Tsai Ming-liang and a Cinema of Slowness

Hardback: $45.00
ISBN-13: 9780824836849
Published: January 2014

Additional Information

240 pages | 29 b&w illustrations
  • About the Book
  • How can we qualify slowness in cinema? What is the relationship between a cinema of slowness and a wider socio-cultural “slow movement”? A body of films that shares a propensity toward slowness has emerged in many parts of the world over the past two decades. This is the first book to examine the concept of cinematic slowness and address this fascinating phenomenon in contemporary film culture.

    Providing a critical investigation into questions of temporality, materiality, and aesthetics, and examining concepts of authorship, cinephilia, and nostalgia, Song Hwee Lim offers insight into cinematic slowness through the films of the Malaysian-born, Taiwan-based director Tsai Ming-liang. Through detailed analysis of aspects of stillness and silence in cinema, Lim delineates the strategies by which slowness in film can be constructed. By drawing on writings on cinephilia and the films of directors such as Abbas Kiarostami, Hou Hsiao-hsien, and Nuri Bilge Ceylan, he makes a passionate case for a slow cinema that calls for renewed attention to the image and to the experience of time in film.

    Tsai Ming-liang and a Cinema of Slowness will speak to readers with an interest in art cinema, queer studies, East Asian culture, and the question of time. In an age of unrelenting acceleration of pace both in film and in life, this book invites us to pause and listen, to linger and look, and, above all, to take things slowly.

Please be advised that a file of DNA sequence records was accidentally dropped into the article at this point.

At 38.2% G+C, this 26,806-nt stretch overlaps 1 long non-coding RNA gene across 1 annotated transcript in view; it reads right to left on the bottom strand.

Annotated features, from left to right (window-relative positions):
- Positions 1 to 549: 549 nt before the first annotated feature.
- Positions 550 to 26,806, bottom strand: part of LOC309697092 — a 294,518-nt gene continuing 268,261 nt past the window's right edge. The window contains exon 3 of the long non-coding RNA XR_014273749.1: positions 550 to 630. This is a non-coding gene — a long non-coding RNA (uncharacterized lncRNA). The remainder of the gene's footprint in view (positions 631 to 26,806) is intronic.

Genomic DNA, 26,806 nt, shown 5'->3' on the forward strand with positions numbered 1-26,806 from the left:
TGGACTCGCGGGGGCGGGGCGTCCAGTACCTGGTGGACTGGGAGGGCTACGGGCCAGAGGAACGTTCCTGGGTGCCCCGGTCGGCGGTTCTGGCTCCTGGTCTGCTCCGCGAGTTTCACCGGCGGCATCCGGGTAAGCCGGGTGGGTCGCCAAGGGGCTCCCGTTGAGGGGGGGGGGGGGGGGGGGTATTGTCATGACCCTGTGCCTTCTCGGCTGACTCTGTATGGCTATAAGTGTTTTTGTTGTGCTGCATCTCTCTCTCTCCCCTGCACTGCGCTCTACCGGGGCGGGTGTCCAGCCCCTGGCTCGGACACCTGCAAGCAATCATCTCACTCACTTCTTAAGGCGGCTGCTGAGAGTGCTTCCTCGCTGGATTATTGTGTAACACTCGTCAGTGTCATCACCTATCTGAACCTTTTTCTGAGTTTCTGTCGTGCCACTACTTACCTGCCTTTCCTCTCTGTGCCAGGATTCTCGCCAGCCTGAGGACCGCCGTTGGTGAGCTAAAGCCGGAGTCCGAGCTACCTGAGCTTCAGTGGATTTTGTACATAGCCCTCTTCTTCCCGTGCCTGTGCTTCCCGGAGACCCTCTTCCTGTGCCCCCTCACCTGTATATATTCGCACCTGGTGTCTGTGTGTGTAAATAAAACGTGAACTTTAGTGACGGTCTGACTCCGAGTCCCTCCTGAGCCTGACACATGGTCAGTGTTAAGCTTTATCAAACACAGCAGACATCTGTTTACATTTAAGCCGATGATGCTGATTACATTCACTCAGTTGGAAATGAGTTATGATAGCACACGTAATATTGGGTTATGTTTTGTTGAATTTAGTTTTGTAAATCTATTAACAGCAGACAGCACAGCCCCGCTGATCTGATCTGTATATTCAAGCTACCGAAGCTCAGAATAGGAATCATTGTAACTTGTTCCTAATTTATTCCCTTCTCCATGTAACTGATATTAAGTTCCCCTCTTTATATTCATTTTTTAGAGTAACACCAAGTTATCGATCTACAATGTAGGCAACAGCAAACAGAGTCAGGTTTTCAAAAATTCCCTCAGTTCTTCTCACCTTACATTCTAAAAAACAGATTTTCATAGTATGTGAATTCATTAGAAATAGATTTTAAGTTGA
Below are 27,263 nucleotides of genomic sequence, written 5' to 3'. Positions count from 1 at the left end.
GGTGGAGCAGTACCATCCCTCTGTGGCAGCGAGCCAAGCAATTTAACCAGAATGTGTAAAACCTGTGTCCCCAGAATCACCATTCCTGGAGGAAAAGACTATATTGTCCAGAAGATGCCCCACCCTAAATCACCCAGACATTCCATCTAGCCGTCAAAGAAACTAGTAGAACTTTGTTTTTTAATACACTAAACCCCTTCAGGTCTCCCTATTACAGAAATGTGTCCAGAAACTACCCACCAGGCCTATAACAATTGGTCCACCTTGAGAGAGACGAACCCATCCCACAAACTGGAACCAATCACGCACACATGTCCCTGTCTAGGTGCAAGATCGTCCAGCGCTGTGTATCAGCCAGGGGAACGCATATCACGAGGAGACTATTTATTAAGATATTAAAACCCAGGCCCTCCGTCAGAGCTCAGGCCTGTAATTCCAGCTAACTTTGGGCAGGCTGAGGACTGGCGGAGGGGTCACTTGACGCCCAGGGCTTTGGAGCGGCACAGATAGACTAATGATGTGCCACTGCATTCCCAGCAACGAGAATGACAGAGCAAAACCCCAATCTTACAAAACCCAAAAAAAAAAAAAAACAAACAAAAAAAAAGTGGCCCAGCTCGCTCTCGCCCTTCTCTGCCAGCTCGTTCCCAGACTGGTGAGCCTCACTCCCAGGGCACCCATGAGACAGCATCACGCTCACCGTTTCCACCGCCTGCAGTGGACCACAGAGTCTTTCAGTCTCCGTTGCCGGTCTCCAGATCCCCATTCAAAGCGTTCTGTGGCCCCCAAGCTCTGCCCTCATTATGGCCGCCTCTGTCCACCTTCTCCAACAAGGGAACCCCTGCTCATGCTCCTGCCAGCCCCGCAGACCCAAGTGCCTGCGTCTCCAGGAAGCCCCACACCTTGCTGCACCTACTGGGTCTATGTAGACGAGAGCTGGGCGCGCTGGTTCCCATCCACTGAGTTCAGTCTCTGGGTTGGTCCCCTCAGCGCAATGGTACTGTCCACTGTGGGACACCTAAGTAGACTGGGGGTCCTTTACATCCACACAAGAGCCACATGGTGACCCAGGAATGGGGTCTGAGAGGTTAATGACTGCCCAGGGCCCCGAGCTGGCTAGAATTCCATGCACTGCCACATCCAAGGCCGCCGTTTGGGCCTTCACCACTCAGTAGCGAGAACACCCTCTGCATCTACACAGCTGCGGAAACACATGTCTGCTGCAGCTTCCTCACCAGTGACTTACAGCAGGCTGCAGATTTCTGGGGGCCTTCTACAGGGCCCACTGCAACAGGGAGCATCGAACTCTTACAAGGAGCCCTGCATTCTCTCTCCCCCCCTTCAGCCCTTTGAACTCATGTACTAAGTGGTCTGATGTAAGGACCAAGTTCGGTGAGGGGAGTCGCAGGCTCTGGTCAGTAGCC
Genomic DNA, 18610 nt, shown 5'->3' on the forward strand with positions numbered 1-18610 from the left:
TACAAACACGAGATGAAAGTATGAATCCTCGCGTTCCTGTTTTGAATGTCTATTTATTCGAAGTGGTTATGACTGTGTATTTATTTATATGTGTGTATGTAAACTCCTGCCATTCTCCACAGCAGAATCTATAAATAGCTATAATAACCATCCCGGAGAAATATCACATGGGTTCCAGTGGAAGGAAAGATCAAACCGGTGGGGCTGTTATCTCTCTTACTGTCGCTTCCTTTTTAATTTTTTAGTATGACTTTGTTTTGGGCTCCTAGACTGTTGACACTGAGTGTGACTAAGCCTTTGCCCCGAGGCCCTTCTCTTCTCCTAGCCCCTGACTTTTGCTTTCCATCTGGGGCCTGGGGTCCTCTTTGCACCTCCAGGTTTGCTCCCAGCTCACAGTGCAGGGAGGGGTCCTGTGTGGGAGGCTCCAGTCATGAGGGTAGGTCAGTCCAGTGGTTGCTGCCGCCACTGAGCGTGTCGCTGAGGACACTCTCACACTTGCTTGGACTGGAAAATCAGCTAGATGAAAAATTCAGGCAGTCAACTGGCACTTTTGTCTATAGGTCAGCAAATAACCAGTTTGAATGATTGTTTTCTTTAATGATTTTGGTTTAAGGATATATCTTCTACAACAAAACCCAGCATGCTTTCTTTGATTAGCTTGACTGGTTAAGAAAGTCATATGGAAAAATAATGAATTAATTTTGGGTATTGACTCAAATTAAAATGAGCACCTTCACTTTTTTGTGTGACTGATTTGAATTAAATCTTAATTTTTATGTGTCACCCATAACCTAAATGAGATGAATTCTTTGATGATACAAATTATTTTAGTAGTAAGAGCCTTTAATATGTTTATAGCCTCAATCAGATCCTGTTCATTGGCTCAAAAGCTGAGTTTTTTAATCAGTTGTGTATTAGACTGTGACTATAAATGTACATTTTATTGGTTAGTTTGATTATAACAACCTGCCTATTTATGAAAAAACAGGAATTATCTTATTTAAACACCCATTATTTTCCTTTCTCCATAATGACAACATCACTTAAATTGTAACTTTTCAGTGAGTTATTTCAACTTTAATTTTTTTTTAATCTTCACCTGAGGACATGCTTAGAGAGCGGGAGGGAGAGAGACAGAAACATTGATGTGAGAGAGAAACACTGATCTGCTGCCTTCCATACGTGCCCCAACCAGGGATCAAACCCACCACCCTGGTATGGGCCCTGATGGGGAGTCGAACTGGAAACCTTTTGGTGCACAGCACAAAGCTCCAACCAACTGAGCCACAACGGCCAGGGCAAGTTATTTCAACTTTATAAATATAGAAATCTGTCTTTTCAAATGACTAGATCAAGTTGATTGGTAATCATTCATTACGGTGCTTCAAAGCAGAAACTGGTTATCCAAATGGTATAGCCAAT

• About the Author(s)
    • Song Hwee Lim, Author

      Song Hwee Lim is associate professor in the Department of Cultural and Religious Studies, The Chinese University of Hong Kong.
  • Reviews and Endorsements
    • Lim’s book is especially significant as it is also the first and long-awaited book-length study of Tsai Ming-liang, the Malaysian-born Taiwanese filmmaker whose films since the early 1990s have received extensive treatment from scholars working in the field of transnational Chinese cinemas. . . . Lim’s book is extremely valuable: it not only contextualises the wider phenomenon that is slow cinema, but it also offers original readings of a filmmaker whose work has never been fully explored in detail.
    • Lim’s study examines the director as a prime example of slow cinema,both in terms of his film aesthetics and underlying political motivations. Lim’s approach is to contextualize Tsai’s filmmaking practice within an extensive evaluation of slow cinema . . . Considering the noteworthy contribution it provides to the development of "slow cinema studies" as an academic subfield, Lim's work should be considered among the the earliest, if not the first, scholarly studies of slow cinema.
      —Film Quarterly
    • It is the first systematic treatment of cinematic slowness and a full-length study of Tsia Ming-liang, a key figure of the slow canon. . . . While cinematic slowness is as singular as the heartbeat, it also responds to the common rhythm of the time. Lim’s book has made us more attuned to, and less afraid of, slowness’ wayward uncertainty.
      —China Review International
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